[¶5] The case will be transferred to the United States District Court for the District of Minnesota, however, pursuant to section 1404(a). Under section 1404(a), the Court must consider "(1) the convenience of the parties, (2) the convenience of the witnesses, and (3) the interests of justice" when deciding a motion to transfer. Terra Int'l, Inc. v. Mississippi Chem. Corp., 119 F3d 688, 691 (8th Cir. 1997). Courts generally give deference to the plaintiff's choice of forum and "thus the party seeking a transfer under section 1404(a) typically bears the burden of proving that a transfer is warranted." Id. at 695. Defendant has met this burden.
[¶6] Plaintiff and Defendant are correct that the convenience of the parties does not weigh in favor of either party. The convenience of the witnesses is also not a major factor but on balance it weighs in favor of transfer. Defendant claims that it will call several non-party witnesses from Minnesota who have been consumers at Freshway or Deli-Max. Plaintiff argues that the burden on Defendant's non-party witnesses of traveling to Sioux Falls is not great enough to overcome the preference for Plaintiff's choice of forum. Plaintiff does not, however, indicate where its witnesses might come from or if they would be inconvenienced by laying venue in Minnesota. On balance then, Minnesota would appear to be a more convenient forum for the witnesses in this case.
[¶7] Most importantly, the interests of justice weigh in favor of transferring the case to Minnesota. Plaintiff brings this suit, in part, under the Lanham Act. This Court has adopted the traditional rule that venue in a Lanham Act case is proper "where the 'passing off' occurred." Hot Stuff Food Systems, Inc. v. Griffin Petroleum, Inc., 891 FSupp 499, 504 (DSD 1995). Plaintiff admits that there are no Deli-Max stores in South Dakota and, therefore, there cannot have been any passing off in this district. There are however, many Freshway and Deli-Max stores in Minnesota and any passing off that has occurred or will continue to occur will happen there. Plaintiff argues that a transfer would not be proper because it has plead several claims arising under South Dakota law. With the exception of the claims for breach of contract and conversion, however, Plaintiff's state law claims, such as infringement and unfair competition, are essentially the same as its Lanham Act claims. As a result, "a substantial part of the events or omissions giving rise to the [state law] claim[s]" will have occurred in Minnesota, making venue there proper under 28 USC § 1391(b)(2). In addition, venue would be proper in Minnesota for Plaintiff's breach of contract and conversion claims under section 1391(b)(1). Accordingly,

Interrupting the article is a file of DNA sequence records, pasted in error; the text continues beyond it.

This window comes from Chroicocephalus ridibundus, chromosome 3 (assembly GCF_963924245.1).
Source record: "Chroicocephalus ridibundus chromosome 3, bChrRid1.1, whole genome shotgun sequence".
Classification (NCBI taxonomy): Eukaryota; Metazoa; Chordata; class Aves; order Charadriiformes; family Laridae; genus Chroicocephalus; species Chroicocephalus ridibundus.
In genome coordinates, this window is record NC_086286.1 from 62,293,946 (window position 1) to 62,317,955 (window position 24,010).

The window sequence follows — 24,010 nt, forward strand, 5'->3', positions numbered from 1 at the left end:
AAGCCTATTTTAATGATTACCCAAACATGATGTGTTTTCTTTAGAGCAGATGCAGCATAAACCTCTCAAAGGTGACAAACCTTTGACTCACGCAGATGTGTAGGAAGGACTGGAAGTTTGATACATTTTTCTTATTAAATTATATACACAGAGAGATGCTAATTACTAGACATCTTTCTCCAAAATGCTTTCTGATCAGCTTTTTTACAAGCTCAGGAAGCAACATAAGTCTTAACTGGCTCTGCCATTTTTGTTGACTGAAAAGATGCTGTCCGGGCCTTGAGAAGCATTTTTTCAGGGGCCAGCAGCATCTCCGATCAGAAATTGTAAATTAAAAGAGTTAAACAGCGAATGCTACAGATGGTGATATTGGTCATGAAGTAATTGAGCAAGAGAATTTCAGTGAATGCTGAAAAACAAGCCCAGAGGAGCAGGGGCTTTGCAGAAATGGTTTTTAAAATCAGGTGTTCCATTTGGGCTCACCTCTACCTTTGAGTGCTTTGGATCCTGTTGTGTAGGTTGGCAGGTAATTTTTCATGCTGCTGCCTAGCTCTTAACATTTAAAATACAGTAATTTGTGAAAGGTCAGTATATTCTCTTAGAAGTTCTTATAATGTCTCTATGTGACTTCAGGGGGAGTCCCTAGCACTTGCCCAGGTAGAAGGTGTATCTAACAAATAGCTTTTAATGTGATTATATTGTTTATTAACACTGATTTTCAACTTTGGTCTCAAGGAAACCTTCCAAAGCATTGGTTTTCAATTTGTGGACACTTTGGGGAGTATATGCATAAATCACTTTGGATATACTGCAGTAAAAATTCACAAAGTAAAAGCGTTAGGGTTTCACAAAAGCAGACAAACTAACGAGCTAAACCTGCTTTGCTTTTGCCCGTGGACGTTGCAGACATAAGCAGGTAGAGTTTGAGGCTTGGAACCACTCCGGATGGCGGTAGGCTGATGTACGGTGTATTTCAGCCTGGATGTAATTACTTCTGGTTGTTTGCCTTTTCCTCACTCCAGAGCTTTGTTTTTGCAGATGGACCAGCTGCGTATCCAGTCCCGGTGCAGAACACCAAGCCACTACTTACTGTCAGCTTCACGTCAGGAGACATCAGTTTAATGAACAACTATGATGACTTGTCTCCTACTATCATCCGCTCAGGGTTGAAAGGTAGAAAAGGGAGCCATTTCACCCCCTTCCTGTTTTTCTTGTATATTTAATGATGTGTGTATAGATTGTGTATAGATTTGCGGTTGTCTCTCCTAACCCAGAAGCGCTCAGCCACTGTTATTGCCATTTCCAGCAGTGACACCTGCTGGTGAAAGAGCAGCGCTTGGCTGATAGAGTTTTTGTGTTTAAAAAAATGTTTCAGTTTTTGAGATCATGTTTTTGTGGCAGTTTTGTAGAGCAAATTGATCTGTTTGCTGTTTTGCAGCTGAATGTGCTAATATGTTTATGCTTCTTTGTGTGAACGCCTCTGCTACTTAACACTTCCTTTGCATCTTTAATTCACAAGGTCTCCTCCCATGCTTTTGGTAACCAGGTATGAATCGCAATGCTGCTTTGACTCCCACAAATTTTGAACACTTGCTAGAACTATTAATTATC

IT IS ORDERED:
1. That Defendant's Motion to Transfer Venue (Doc. 8) is GRANTED; and
2. That this action will be transferred to the United States District Court for the District of Minnesota.